The complexity of colour doesn’t stop at RGB versus CMYK or even the traditional colour wheel. Different industries and investigators have established a myriad of others ways to express colour systems. For now it is enough to group them into 5 main groups.
RGB, (Red, Green, Blue) is used in Camera Sensor, LED Computer Screens and Digital TV Screens, they use these three colours from light emitting or sensing technologies to produce any given colours, through Additive Colour Mixing of the light. Its not really a colour space but a colour model.
Unfortunately there are several variants and this is the first place many digital photographers can get caught out. in 1996 HP & Microsoft cooperated on developing a stand 8-bit colour space based on RGB and it was subsequently adopted as standard for monitors, printers and widely internet applications (eg Browser) and is know as sRGB. With the result that most printers, monitors and software can now correctly render this colour space. When in doubt this is the best colour space to use to avoid disappointing changes in colour and tone. In the meantime other colour spaces with greater bit deep have developed such as Adobe RGB and ProPhoto which can in theory render more colours, BUT your monitor or printer may not be able to show them.
CMY[K] (Cyan, Magenta Yellow)The CMK model is relative new, as it required intense and transparent synthetic inks & dyes the can mix cleanly. Also the technology of Halftoning (or screen) whereby tiny dots of ink are printed in a pattern small enough for humans to perceive a solid colour, A set of separations for each primary colour was made and overprinted with close attention to properly registering the images.
These days there complex but reliable colour space converters that can take an RGB image and render it in the closest CMYK colours and these are usually built into your printer drivers. This approach forms the fundamentals of ink Jet printer technology., Older printers, including some high end larger format printers may still need conversion (or even tone separation) carried out separately. However most photo services will accept SRGB and do conversion automatically to CMY if required.
LAB (or CIELAB) is a special colour space in that it includes all perceivable colours. It is extensively used to compare the colour rendering and matching capabilities of a wide range of technologies and devices, particularly the CIE XYZ graph shown on the right. The L is for lightness and the A and B represent Green-Magenta and Blue yellow components but they are non linear mappings with elaborated transformation functions. However the key is the the three axes use real numbers (rather than positive integers, for bit mapped colours) so an infinity number of colours can be represented. The CIE chromaticity diagram, shown on the right, covers all the colours visible to the human eye and the outside of the convex curve enclosing the colour space show the Wave length of light that corresponds with that colour. You are likely to see this diagram when a manufacturer is extolling their virtues, aka wide colour gamut, of their new devices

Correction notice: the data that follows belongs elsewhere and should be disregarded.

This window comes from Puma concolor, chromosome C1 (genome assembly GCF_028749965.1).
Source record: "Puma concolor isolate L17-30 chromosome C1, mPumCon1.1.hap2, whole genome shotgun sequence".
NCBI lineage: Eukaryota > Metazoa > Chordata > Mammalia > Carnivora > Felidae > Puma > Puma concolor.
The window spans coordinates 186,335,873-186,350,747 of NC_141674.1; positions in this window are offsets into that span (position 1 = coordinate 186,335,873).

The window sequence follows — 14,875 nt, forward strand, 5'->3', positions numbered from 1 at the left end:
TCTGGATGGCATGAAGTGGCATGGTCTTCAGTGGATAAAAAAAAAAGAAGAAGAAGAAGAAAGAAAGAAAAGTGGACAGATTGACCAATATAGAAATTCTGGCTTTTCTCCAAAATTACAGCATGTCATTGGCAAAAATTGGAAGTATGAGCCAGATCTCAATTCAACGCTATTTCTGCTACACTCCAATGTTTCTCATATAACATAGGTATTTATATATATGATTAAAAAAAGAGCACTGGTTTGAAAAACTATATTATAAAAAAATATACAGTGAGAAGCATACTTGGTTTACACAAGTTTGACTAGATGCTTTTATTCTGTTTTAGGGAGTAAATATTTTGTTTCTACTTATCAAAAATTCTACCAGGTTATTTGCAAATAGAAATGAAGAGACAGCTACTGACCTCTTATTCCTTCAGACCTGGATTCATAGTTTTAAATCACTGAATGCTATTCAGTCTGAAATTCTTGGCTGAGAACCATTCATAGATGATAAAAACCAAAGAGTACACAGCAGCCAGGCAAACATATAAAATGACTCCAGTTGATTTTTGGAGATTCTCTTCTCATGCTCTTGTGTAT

Adobe’s PhotoShop has a LAB mode to allow device-independent colour.
HSL or HSV, are the cylindrical equivalent of the RGB additive colour model but include the brightness of luminance L (sometime B for brightness), as well as hue H as a radial measure and saturation S as distance from the centre. The system was originally invented in 1938 by George Valensi as a method to add colour to and existing monochrome (L signal) Broadcast (see also below how this might be encoded). The V in HSV stand for value and in the variant of the colour model to top of the cylinder is white and the base if black and may better represent how paints are mixed. It is frequently represented as a cone. This model has been widely accepted and applied in most image editing and computer graphic applications and
YUV, of Y’ (luma) UV (chrominance) is a technology that was widely used in analogue colour TVs , PAL Digital and some movie formats. Its original begin when B&W analogue TV was being upgraded to colour. The Luma channel is exactly the original Black and White signal. The colour channels U & V utilize the fact that the green sensitivity of the human eye is somewhat overlapped by the red and blue cone receptors and therefore the signals bandwidth could be reduced by not transmitting the green information. The original TV engineers, following VAlensi model, brilliantly worked out that rather than use absolute R (red) and B (blue) they could send the U & V the difference from a reference average and tell the TV to just shift the colour of a specific pixel without altering its brightness. Thus an older B&W TV which could not decode the difference signals would just how the normal B&W picture, thus avoiding making older TVs redundant! When you use the yellow plug, composite video, you will be using some variant of Y’UV. Standard Digital PAL and HDTV also use modern variants of this colour encoding method.
If my very limited description has confused you Cambridge in Colour has a great article of visualizing and comparing colour spaces (well except they use the color spelling)
Now for the really interesting part, many of these colour system describe colours, that we can not see, our cameras (even the expensive ones) cannot differentiate or cannot be reproduced either on our computer monitors phone screens or inkjet printers. In fact most devices have a limited capacity to reproduce colours, and the range of colours they can produce is usually referred to their colour gamut. More on that to come in future posts.